Members of the Vimukt community of Madhya Pradesh have written a letter to Chief Minister Shivraj Singh Chouhan asking him to reconsider the recent amendments made in the state’s Excise Act. Along with this, he has also demanded the inclusion of his community in some of the exemptions given to the tribals in the law.
New Delhi: Members of the Vimukt community of Madhya Pradesh have written an open letter to Chief Minister Shivraj Singh Chouhan asking him to reconsider the recent amendments made in the Madhya Pradesh Excise Act, 1952. This letter has been supported by 83 activists, lawyers and academicians across the country.
The Madhya Pradesh Excise Act is a colonial-era law that regulates the import, export, sale, manufacture and transportation of all liquor in the state.
Two important issues have been raised in this letter – first, the amendment increases the seriousness of certain offences, providing for the death penalty for repeat offenses of death by spurious liquor. Second, while the Chief Minister has announced that tribals will now be allowed to make and sell Mahua, and that minor cases registered against them under the Excise Act will be withdrawn, such exemptions have not been given to the denotified communities.
Earlier this year, the Criminal Justice and Police Accountability Project released a report detailing how the 1952 Act was used to target the Vimukt, SC, ST and OBC communities.
The full letter from members of the Vimukt community can be read below.
Hon’ble Chief Minister,
We are writing you this letter/petition with reference to the announcement made by you on 5 October 2021. In the tribal convention organized in Jhabua, you had said that the tribal brothers and sisters will get the freedom to make and sell traditional liquor under the new excise policy. We appreciate your announcement and would like to share with you our concerns and demands related to this.
As you know that there are 51 denotified, nomadic and semi-nomadic communities in Madhya Pradesh. The lifestyle and culture of some of these communities is similar to that of the Scheduled Tribes. In the Kanjar and Kuchbandiya communities, Mahua liquor is traditionally used in all the festivals from the birth of a person to his death and the people of the community also make a living by selling small quantities of Mahua liquor for their livelihood.
But our communities will not get the benefit of the amendment related to Heritage Liquor (Traditional Liquor) made in the Excise Act in August 2021 because despite such equality, we are not counted in the category of Scheduled Tribes.
Our only demand from your government is that in this new excise policy, the exempted communities can also get the freedom to make and sell liquor of Mahua, such a provision should be made. With this step, our livelihood and culture will also be protected and the people of our community will be saved from false cases and police repression.
In the second part of your announcement, you said that minor criminal cases against people belonging to Scheduled Tribes will also be withdrawn. This is a very commendable step. In this context, we would like to place before you some concerns and facts related to our communities.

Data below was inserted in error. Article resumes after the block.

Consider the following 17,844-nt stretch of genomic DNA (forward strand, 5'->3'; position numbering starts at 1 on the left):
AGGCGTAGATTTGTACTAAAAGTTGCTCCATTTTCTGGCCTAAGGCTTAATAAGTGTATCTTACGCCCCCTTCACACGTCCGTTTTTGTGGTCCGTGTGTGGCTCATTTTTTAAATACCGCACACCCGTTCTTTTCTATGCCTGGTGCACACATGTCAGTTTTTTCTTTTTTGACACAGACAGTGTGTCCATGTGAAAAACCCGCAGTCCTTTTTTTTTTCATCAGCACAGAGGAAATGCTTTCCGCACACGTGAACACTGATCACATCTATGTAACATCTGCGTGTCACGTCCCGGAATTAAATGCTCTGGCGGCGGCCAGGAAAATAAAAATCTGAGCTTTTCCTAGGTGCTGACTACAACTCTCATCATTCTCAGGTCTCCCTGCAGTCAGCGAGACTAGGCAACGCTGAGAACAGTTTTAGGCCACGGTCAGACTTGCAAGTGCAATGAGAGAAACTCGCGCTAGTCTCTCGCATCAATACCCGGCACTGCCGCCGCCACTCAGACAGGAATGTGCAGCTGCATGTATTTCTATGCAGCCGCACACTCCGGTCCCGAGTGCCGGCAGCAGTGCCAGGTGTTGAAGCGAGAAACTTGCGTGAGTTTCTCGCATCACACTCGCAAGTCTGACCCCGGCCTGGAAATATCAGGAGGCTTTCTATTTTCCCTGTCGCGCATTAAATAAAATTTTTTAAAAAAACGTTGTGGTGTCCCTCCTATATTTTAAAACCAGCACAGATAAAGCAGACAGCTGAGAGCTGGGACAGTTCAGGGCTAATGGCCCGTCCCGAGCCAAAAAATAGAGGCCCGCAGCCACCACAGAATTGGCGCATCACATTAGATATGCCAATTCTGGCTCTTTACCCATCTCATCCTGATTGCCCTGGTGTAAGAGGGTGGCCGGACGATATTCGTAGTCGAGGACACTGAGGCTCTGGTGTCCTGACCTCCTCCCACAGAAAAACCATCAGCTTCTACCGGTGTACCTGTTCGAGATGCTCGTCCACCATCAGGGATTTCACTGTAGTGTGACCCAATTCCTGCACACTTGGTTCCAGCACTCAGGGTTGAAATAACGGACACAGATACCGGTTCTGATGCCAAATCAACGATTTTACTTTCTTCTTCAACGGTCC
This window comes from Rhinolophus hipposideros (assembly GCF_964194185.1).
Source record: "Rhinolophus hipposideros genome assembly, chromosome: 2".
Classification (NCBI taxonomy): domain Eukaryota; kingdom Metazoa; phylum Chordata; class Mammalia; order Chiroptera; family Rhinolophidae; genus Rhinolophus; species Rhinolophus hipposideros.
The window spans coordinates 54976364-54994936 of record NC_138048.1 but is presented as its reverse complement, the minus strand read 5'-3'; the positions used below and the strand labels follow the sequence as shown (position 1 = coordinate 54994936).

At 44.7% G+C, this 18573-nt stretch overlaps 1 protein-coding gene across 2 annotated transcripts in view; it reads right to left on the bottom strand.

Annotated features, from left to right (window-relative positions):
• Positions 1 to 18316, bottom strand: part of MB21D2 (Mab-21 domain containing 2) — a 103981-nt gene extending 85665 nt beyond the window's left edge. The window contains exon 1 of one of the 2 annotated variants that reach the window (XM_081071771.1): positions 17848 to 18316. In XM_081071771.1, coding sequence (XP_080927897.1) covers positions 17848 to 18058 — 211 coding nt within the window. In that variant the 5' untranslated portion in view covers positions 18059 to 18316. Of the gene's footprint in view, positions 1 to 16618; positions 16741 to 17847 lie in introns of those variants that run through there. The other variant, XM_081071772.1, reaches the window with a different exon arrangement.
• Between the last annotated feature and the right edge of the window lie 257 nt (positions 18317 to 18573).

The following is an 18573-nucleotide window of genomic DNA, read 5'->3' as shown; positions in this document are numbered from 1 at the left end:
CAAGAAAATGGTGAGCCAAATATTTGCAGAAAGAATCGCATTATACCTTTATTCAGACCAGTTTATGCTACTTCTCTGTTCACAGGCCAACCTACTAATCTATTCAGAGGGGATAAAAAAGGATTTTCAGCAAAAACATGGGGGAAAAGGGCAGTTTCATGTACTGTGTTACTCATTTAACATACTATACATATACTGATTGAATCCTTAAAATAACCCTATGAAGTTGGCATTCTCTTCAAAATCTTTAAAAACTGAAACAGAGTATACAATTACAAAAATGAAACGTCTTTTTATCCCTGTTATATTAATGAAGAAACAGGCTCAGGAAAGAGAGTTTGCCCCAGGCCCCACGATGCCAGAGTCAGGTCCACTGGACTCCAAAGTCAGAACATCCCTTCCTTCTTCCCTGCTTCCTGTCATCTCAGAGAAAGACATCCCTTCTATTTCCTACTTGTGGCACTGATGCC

It has been observed that police target our communities in excise related crimes or other minor offences. A research shows that 56% of the arrests made under the Excise Act between 2018-2020 were of Adivasis, Dalits, Other Backward Classes and Vimukt communities. Especially the number of accused of Vimukt community is more than their general population. Moreover, in most cases, they are arrested for the offense of possessing very small quantities of alcohol from their homes and private places.
This research also found that the direction given by the Supreme Court in the case of Arnesh Kumar v State of Bihar (2014) regarding arrest is not being followed.
In this case, the Hon’ble Court has identified some conditions for the arrest, which are mandatory to fulfill. One of these marked conditions is that in cases where there is a provision of imprisonment for a term of 7 years or less, arrest shall not be mandatory.
The said research also found that most of the cases have been registered under section 34(1) in which the term of imprisonment is less than 7 years, and unnecessary arrest in these cases can be avoided to a great extent. That is why we demand that such secondary cases against the denotified communities also be withdrawn.
Also, the provision of capital punishment by amendment in section 49A is very worrying from the point of view of our community. On the basis of the above research, it would not be an exaggeration to say that this provision can also be misused against our community. That is why we demand that the amendment should remove the death penalty.
Therefore, we expect your government to take concrete steps by accepting these long standing demands of our community:
1. In the new excise policy, exempted communities will also be allowed to make and sell liquor of Mahua.
2. To withdraw minor criminal cases registered under the Excise Act against the exempted communities.
3. Amendment made in the Excise Act will remove the death penalty.
The full letter and the names of those who supported it can be read at the link below.
Vimukta Communities Letter to MP CM by The Wire on Scribd
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